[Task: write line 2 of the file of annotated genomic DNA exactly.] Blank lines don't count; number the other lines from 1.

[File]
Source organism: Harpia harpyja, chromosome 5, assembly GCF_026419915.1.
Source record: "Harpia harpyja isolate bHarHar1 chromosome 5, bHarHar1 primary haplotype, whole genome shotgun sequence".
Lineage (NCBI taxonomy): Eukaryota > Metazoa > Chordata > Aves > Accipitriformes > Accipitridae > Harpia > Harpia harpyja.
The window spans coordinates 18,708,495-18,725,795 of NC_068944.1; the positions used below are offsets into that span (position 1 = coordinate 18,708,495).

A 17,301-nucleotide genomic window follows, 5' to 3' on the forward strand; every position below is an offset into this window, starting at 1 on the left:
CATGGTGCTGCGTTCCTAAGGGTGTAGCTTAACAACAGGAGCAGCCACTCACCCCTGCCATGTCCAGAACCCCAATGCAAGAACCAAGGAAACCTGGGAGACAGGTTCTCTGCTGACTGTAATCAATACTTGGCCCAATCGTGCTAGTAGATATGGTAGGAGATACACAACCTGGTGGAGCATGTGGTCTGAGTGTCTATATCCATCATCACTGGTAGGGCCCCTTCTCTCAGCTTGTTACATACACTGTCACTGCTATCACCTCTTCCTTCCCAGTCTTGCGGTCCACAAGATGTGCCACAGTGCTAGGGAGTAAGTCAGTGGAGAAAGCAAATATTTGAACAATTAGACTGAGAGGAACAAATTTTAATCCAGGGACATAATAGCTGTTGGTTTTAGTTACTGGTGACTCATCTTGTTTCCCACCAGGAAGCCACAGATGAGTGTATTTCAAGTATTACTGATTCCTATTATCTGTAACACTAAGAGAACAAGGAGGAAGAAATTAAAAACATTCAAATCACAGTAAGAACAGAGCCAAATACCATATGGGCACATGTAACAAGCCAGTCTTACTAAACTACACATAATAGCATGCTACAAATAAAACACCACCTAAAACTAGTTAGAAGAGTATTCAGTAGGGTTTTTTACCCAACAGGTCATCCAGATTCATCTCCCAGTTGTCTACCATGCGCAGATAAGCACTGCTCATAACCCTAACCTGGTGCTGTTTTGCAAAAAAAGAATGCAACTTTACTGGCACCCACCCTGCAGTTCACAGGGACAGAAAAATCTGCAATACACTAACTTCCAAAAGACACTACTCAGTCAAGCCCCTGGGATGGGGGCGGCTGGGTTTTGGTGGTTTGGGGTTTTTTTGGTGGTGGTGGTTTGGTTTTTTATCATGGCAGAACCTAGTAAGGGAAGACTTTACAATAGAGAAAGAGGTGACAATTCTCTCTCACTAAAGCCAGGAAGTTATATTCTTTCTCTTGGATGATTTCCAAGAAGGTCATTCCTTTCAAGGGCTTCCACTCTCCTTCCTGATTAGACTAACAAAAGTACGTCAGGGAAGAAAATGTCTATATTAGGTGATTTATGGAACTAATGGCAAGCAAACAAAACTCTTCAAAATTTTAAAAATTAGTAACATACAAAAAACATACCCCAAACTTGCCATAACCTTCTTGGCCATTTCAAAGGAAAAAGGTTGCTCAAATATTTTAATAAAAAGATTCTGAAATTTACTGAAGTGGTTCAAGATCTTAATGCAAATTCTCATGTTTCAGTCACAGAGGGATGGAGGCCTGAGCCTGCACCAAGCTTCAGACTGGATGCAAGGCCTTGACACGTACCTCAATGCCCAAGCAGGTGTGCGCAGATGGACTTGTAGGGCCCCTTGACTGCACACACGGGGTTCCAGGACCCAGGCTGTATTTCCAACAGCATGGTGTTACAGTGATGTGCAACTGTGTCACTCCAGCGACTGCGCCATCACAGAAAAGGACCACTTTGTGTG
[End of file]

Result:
Source record: "Harpia harpyja isolate bHarHar1 chromosome 5, bHarHar1 primary haplotype, whole genome shotgun sequence".